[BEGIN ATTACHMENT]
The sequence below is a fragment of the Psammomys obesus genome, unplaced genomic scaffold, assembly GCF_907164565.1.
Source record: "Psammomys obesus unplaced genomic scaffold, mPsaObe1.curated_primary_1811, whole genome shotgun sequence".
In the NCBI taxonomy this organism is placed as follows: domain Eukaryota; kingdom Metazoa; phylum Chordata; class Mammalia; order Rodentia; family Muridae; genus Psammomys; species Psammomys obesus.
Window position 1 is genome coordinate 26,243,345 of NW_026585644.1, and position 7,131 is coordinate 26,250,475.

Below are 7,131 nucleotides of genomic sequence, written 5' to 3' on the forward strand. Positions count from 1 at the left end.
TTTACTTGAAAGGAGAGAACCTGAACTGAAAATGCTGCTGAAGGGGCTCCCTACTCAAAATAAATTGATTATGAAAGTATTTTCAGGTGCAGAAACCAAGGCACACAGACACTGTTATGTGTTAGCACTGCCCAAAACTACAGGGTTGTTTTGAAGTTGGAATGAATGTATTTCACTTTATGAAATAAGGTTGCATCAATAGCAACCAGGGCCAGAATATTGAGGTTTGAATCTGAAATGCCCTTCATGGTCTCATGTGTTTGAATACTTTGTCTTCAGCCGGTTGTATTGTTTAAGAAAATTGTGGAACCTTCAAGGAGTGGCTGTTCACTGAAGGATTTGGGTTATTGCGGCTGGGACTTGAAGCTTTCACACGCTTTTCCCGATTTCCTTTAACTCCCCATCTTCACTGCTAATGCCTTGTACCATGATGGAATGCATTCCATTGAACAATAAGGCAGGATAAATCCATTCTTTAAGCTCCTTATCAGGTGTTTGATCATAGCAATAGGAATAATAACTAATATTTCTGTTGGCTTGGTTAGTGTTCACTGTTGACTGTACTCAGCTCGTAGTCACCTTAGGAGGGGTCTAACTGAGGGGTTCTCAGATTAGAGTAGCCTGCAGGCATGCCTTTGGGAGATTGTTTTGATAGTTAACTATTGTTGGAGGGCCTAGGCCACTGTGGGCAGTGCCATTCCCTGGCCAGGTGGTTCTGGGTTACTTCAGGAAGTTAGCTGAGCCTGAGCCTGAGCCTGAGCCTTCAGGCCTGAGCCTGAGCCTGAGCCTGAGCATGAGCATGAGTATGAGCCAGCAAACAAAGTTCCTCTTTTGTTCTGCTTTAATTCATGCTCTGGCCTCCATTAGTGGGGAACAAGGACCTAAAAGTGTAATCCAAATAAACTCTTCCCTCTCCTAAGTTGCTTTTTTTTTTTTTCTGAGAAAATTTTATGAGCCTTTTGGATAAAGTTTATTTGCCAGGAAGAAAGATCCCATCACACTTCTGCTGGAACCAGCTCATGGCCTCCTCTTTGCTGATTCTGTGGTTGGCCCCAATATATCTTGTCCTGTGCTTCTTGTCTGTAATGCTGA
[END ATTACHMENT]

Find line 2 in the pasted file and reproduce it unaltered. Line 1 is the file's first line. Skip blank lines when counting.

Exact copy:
Source record: "Psammomys obesus unplaced genomic scaffold, mPsaObe1.curated_primary_1811, whole genome shotgun sequence".